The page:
THOUGHTS: I have wanted to get my hands on this book for quite some time. A while back, I saw a video for the creation of the photographs. (See it here - warning there is nudity.) Ever since then, I've been looking in my local libraries for the work. It never showed up in the catalogs. Finally, I did an ILL request through work. It arrived quickly and I was very, very happy. I ended up loving this work so much that I looked at it three times before I returned it.

This is not a book in the sense that there is much written text (there is only a foreward and the title of the photographs). This is simply a book of photographs. Simply stunning images capturing a moment of time. The way the honey has both movement and stillness on the page is amazing.

I loved this book so much I am considering buying myself a copy. I would happily go back and look at these images over and over again. I hope I can get my hands on one since it was a limited edition. Fingers crossed.

RATING: 10/10 [Best. Book. Ever.]

Links and Stuff: April 28, 2016

Wednesday, April 27, 2016

Book 5: In The Stacks

TITLE: In The Stacks: Short Stories about Libraries and Librarians
AUTHOR: Michael Cart (editor)
STARTED: April 17, 2016
FINISHED: April 23, 2016
PAGES: 270
GENRE: Short Stories

FIRST SENTENCE: [From the Introduction] I grew up in Logansport, Indiana, a small valley town on the banks of the Wabash River.

SUMMARY: [From BN] Libraries, with their miles and miles of books are, for writers and readers alike, the magical portal to new worlds-the source of terrors, delights, and pleasures aplenty.
Here, in one volume, noted author and librarian Michael Cart has assembled a fascinating collection of twentieth century short fiction about libraries and librarians.

THOUGHTS: I don't think I've ever read a book of short stories before. I assume that this book is like others, some of the stories are great, some meh, and others are just plain confusing or bad. This book was definitely a mix of all of that. Some stories have still stuck with me (and I wish they were longer) others were just downright bad. I would recommend this to other librarians and booklovers, but casual readers might want to stay away.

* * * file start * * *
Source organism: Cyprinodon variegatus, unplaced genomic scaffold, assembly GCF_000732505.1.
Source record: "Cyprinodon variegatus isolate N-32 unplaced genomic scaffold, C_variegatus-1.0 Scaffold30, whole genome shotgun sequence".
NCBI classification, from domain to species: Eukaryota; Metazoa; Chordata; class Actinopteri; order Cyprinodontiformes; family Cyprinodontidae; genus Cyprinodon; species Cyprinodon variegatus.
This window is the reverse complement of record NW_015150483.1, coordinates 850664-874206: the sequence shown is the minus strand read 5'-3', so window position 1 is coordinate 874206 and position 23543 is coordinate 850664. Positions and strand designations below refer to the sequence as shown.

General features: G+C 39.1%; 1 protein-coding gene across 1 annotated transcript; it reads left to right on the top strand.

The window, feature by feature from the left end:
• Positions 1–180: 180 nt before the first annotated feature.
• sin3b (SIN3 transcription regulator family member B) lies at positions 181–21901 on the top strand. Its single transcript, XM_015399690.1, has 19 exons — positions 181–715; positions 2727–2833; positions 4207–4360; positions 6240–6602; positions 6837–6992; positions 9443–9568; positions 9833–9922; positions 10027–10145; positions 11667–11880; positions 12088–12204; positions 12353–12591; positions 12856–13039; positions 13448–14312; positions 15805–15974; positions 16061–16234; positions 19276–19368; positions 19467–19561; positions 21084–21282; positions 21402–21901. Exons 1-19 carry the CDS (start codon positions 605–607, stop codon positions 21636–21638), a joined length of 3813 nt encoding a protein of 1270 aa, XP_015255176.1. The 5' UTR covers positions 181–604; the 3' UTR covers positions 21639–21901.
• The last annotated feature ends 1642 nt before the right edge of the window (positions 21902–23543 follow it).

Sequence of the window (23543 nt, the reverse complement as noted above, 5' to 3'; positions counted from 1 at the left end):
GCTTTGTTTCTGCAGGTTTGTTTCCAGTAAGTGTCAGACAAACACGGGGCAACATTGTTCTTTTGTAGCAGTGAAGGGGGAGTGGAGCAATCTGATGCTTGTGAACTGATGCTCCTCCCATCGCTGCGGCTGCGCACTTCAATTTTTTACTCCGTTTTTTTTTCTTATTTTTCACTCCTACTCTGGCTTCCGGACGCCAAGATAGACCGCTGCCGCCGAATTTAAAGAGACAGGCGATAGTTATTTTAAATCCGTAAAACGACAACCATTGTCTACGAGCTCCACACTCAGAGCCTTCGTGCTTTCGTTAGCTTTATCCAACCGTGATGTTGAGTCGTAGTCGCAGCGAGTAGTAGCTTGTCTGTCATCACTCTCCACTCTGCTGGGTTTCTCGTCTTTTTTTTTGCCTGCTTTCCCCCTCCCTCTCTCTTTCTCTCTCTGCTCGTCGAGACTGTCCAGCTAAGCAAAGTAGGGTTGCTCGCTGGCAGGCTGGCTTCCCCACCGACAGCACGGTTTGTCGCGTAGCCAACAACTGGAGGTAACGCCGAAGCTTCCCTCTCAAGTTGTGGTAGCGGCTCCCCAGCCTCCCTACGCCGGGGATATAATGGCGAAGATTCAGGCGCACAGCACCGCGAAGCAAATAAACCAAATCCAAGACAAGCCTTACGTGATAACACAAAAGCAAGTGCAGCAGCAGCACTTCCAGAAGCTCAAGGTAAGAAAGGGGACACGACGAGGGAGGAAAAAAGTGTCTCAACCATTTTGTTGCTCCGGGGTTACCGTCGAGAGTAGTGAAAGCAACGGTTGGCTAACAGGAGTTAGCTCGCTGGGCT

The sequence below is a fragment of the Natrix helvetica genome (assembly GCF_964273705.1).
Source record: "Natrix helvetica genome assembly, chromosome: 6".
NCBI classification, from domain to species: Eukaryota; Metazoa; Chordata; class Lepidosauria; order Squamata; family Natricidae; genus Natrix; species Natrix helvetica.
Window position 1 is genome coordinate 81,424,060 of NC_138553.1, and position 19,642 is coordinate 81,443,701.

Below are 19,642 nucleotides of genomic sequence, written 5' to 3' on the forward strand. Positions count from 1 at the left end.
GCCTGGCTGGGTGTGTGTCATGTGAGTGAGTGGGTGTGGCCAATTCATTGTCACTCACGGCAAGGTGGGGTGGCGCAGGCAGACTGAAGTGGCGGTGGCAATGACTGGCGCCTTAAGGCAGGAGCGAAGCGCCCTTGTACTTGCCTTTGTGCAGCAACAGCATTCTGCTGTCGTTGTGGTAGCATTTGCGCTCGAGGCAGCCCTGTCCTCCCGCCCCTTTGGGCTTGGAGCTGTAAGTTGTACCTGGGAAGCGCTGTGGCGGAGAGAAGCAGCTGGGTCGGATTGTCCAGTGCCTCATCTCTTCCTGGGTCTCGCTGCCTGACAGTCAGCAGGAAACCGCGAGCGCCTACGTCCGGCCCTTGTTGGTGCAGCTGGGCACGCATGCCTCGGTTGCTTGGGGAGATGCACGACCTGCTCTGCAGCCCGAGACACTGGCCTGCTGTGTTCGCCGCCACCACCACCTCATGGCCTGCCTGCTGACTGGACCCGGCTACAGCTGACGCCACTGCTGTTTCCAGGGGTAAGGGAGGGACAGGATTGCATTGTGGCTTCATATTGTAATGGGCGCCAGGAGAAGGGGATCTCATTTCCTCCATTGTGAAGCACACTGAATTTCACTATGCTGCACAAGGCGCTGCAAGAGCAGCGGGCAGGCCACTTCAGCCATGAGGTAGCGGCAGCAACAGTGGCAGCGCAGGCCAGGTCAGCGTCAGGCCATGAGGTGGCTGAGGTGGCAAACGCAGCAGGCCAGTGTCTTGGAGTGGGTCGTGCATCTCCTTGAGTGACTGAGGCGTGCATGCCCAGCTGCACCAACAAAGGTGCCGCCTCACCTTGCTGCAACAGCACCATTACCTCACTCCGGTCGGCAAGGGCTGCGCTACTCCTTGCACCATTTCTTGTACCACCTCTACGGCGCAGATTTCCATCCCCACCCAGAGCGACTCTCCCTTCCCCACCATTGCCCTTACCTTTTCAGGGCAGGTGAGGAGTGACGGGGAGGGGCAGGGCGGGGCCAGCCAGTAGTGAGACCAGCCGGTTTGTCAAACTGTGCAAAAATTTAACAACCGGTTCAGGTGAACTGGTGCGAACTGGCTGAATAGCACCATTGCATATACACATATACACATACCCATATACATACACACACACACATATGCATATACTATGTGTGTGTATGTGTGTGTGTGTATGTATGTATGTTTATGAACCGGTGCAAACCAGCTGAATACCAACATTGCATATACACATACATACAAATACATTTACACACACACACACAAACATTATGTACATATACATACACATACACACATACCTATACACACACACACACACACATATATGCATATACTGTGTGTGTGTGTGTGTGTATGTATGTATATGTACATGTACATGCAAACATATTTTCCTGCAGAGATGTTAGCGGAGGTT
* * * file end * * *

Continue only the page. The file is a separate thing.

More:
RATING: 6/10 [Good]

Why I Love... Borrowing Books From Friends

I've always been a fan of borrowing books from libraries, but I also love borrowing books from friends.

For last Saturday's read-a-thon, I finally read three slow cooker cookbooks I borrowed from Lady K. Not only will we get to share conversations about the recipes, but I was treated to some awesome marginalia. I loved seeing what she thought of specific recipes as I was reading.

In addition to fun marginalia, borrowing books from friends comes with additional insights. You can talk to your friend about what they liked and disliked about a book. You can wax poetic together about shared frustrations or loves with the the text. If the book is from a series, now you have someone to wait it out with until the next book is released. If you both had different opinions about the book, you can have spirited conversations as to why.

Furthermore, books shared among friends tend to be lent multiple times. When books travel amongst friend groups, it creates a casual book club. You might not all be reading the same book at the same time but, sooner or later, you can end up at a party together all talking about the same book.